I run the node_exporter on my NAS and I’m generally curious about the temperatures inside. There’s a metric called node_hwmon_temp_celsius—it exports the temperature measurements of all the sensors you have, but it has a bit of hard to digest set of labels:

node_hwmon_temp_celsius{chip="platform_nct6775_656", sensor="temp1"} 35
node_hwmon_temp_celsius{chip="platform_nct6775_656", sensor="temp10"} 21

Wouldn’t it be nice if instead of tempXX you had something more human-readable? Luckily, there’s a metric for it, too:

node_hwmon_sensor_label{chip="platform_nct6775_656", label="SYSTIN", sensor="temp1"} 1
node_hwmon_sensor_label{chip="platform_nct6775_656", label="PCH_CHIP_TEMP", sensor="temp10"} 1

The actual values of that metric are always 1, so the only thing I care for is the label label. But how do I get that label into the node_hwmon_temp_celsius metric?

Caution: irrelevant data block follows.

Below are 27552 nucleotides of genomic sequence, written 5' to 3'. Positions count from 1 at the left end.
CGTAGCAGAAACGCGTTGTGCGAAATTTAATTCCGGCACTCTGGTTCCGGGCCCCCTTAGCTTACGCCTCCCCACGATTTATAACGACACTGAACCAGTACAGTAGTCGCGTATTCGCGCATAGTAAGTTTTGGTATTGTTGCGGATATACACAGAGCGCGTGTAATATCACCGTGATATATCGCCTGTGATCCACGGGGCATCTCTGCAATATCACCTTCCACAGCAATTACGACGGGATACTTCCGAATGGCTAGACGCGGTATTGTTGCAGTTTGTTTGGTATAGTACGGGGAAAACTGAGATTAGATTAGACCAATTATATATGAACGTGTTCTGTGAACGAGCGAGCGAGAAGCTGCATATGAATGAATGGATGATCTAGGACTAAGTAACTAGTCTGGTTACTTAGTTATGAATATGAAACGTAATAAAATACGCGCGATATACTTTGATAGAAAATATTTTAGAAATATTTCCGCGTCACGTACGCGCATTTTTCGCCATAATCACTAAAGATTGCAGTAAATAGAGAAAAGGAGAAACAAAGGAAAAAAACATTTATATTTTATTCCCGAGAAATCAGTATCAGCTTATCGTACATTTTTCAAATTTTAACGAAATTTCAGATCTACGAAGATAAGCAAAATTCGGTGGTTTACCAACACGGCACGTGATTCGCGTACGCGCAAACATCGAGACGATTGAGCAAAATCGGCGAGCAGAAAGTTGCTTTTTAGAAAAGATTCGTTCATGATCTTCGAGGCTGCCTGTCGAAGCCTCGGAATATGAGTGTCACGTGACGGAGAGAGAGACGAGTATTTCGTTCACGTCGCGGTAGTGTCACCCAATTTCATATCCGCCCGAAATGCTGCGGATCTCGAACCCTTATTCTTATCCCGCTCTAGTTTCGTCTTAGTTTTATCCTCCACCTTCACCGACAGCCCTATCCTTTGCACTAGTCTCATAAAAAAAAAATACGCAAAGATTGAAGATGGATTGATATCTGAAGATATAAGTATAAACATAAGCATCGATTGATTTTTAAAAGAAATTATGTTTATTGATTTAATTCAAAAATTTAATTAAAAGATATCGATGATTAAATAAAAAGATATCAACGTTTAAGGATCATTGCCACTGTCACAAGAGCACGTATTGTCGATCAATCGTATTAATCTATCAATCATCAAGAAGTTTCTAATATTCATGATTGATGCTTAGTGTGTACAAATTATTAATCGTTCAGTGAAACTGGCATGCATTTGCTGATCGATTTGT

I tried to tinker with Grafana’s data transformations, but they seemed overly complicated and wouldn’t do exactly what I needed. Luckily, mastodon is full of good people. @meeroagh@mastodon.ie and @kfekete@hachyderm.io reminded me this problem is solvable in pure promql!

The answer to it is vector matching:

 on(job, chip, sensor)

we take the values of node_hwmon_temp_celsius (1), and group it (4) with the additional label of label from node_hwmon_sensor_label (5) using the job, chip, and sensor (3) as the labels to group on. As you can only do vector matching on bin-ops, we also divide (2) the value of temp over the value of sensor label. In this case the latter is always 1, so it’s safe to divide by it (I actually picked / and not * just in case it’s not 1. If it’s 0, that will break the graph instead of producing bogus values).

Altogether, this provides a neat way to monitor the temperatures inside my NAS (that SMBUSMASTER1 is sure hot!):